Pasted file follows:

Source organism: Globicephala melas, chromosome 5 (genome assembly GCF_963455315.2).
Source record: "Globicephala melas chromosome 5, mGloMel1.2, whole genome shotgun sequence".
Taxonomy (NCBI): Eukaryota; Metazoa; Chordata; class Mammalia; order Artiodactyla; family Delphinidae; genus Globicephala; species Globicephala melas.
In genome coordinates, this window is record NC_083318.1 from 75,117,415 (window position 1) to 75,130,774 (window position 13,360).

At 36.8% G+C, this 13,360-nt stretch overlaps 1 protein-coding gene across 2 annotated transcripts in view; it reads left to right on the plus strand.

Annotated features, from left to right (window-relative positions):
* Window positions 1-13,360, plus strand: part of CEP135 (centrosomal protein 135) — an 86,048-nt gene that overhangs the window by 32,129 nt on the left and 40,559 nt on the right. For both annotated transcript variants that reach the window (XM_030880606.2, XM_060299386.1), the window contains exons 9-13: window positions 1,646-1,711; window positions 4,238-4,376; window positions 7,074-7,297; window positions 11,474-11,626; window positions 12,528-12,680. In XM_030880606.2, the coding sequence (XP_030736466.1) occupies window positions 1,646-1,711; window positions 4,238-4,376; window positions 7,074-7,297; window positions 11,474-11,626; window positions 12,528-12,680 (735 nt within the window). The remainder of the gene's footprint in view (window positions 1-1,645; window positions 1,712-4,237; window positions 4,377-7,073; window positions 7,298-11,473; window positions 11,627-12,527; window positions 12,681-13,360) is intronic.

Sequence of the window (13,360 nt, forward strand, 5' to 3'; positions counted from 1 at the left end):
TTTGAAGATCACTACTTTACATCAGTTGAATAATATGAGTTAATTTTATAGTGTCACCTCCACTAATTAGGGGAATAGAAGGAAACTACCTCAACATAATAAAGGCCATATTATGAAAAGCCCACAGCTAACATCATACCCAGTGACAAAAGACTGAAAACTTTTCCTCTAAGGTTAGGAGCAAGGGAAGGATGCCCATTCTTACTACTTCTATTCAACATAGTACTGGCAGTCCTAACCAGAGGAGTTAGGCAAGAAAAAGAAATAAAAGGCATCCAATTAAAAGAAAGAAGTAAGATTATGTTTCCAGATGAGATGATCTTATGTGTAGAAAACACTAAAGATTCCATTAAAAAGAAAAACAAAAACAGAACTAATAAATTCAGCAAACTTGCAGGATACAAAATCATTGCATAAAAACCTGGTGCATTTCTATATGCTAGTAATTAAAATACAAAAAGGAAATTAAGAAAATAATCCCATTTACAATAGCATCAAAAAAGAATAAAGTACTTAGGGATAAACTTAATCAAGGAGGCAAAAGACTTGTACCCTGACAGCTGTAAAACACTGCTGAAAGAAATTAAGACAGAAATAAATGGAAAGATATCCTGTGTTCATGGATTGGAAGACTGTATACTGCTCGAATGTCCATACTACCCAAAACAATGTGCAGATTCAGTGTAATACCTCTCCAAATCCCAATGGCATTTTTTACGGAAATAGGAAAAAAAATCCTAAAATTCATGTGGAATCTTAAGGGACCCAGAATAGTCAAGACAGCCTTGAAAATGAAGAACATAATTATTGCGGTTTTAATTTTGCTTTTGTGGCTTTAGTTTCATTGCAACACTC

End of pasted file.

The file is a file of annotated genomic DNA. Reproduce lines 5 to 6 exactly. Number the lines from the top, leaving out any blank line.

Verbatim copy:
At 36.8% G+C, this 13,360-nt stretch overlaps 1 protein-coding gene across 2 annotated transcripts in view; it reads left to right on the plus strand.

Annotated features, from left to right (window-relative positions):